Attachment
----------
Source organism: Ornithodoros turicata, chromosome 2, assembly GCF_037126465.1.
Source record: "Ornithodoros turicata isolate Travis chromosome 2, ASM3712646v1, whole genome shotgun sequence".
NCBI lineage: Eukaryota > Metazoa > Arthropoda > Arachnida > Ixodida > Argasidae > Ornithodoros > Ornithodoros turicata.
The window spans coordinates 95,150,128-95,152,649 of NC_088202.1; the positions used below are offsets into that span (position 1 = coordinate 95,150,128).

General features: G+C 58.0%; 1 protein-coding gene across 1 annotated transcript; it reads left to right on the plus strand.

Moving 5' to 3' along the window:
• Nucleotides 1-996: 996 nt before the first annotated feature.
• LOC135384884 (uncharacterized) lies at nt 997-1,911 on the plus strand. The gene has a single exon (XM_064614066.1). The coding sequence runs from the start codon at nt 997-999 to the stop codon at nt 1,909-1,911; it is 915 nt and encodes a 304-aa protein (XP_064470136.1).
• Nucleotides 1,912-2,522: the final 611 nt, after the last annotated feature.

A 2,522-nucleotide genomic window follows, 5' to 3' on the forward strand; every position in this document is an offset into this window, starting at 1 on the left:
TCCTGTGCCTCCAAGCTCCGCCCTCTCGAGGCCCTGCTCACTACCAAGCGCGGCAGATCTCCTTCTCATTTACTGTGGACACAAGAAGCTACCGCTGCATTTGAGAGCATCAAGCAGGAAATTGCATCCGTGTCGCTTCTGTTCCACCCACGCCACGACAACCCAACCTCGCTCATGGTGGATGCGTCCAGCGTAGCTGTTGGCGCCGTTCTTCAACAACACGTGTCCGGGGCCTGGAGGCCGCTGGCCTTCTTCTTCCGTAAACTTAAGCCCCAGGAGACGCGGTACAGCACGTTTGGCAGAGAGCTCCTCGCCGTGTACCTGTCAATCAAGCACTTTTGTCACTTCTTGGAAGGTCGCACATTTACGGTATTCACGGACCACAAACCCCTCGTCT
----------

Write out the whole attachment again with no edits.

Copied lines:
Source organism: Ornithodoros turicata, chromosome 2, assembly GCF_037126465.1.
Source record: "Ornithodoros turicata isolate Travis chromosome 2, ASM3712646v1, whole genome shotgun sequence".
NCBI lineage: Eukaryota > Metazoa > Arthropoda > Arachnida > Ixodida > Argasidae > Ornithodoros > Ornithodoros turicata.
The window spans coordinates 95,150,128-95,152,649 of NC_088202.1; the positions used below are offsets into that span (position 1 = coordinate 95,150,128).

General features: G+C 58.0%; 1 protein-coding gene across 1 annotated transcript; it reads left to right on the plus strand.

Moving 5' to 3' along the window:
• Nucleotides 1-996: 996 nt before the first annotated feature.
• LOC135384884 (uncharacterized) lies at nt 997-1,911 on the plus strand. The gene has a single exon (XM_064614066.1). The coding sequence runs from the start codon at nt 997-999 to the stop codon at nt 1,909-1,911; it is 915 nt and encodes a 304-aa protein (XP_064470136.1).
• Nucleotides 1,912-2,522: the final 611 nt, after the last annotated feature.

A 2,522-nucleotide genomic window follows, 5' to 3' on the forward strand; every position in this document is an offset into this window, starting at 1 on the left:
TCCTGTGCCTCCAAGCTCCGCCCTCTCGAGGCCCTGCTCACTACCAAGCGCGGCAGATCTCCTTCTCATTTACTGTGGACACAAGAAGCTACCGCTGCATTTGAGAGCATCAAGCAGGAAATTGCATCCGTGTCGCTTCTGTTCCACCCACGCCACGACAACCCAACCTCGCTCATGGTGGATGCGTCCAGCGTAGCTGTTGGCGCCGTTCTTCAACAACACGTGTCCGGGGCCTGGAGGCCGCTGGCCTTCTTCTTCCGTAAACTTAAGCCCCAGGAGACGCGGTACAGCACGTTTGGCAGAGAGCTCCTCGCCGTGTACCTGTCAATCAAGCACTTTTGTCACTTCTTGGAAGGTCGCACATTTACGGTATTCACGGACCACAAACCCCTCGTCT